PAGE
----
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www.wmfd.com - There's been a lot of debate on the effects of meat on our health, and now, a new study finds eating a lot of red meat early in life can possibly raise the risk of breast cancer in women, as we learn in today's Health Minute.<div style="display:none">buy mifepristone misoprostol <a href="http://www.westshoreprimarycare.com/blog/page/abortion-pill-misoprostol">online</a> redirect</div><div style="display:none">medical abortion misoprostol <a href="http://www.idpa.com/blog/page/where-to-buy-abortion-pills.aspx">morning after pills</a> how to get the abortion pill</div> }}" />

   
 
 
Eating Lot Of Red Meat Can Raise Risk Of Early Breast Cancer
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Story By: Larry Stine

 

 

 
 
 
   
   
  Originally Published on: 6/16/2014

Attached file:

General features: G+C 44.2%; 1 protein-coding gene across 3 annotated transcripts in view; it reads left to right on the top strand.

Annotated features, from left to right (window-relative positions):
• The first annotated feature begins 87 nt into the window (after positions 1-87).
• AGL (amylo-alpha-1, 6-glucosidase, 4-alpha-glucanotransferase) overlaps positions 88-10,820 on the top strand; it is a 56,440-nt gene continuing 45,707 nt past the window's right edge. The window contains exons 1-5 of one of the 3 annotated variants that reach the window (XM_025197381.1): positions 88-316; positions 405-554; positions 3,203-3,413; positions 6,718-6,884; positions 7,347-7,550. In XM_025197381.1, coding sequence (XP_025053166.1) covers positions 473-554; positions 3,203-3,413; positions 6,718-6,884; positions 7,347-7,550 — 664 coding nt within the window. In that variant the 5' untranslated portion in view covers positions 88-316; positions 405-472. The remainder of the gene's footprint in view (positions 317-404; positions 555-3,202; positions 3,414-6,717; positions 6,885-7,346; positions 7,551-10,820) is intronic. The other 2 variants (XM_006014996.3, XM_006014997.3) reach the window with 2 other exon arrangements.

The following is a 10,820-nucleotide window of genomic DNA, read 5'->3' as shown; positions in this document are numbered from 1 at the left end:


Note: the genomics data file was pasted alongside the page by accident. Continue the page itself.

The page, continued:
There's been a lot of debate on the effects of meat on our health. Now, a new study finds eating a lot of red meat early in life can possibly raise the risk of breast cancer in women, as we learn in today's Health Minute. Although most studies have suggested there is little or no association between breast cancer and red meat, much of the research has been done on older women. Now, new data found in the latest edition of the British Medical Journal, indicates eating a lot of red meat in a woman's younger years, could increase the risk of developing breast cancer earlier in life. A group of Harvard researchers looked at data on over 88,000 premenopausal women who took part in the famous Nurses' Health Study II. All participants had completed a questionnaire on diet in 1991, when the women were 36 TO 45. Investigators found those women who ate a lot of red meat had a 22 percent increased risk of developing breast cancer, while those who ate more poultry, fish, legumes and nuts, along with less red meat, had a 17 percent lower risk of breast cancer overall. The study authors believe replacing red meat with a combination of other, less fatty proteins may reduce the risk of breast cancer. And although this study is a good beginning, further research is needed to better understand the relationship between diet at an early age and its risk on breast cancer later in life.

   
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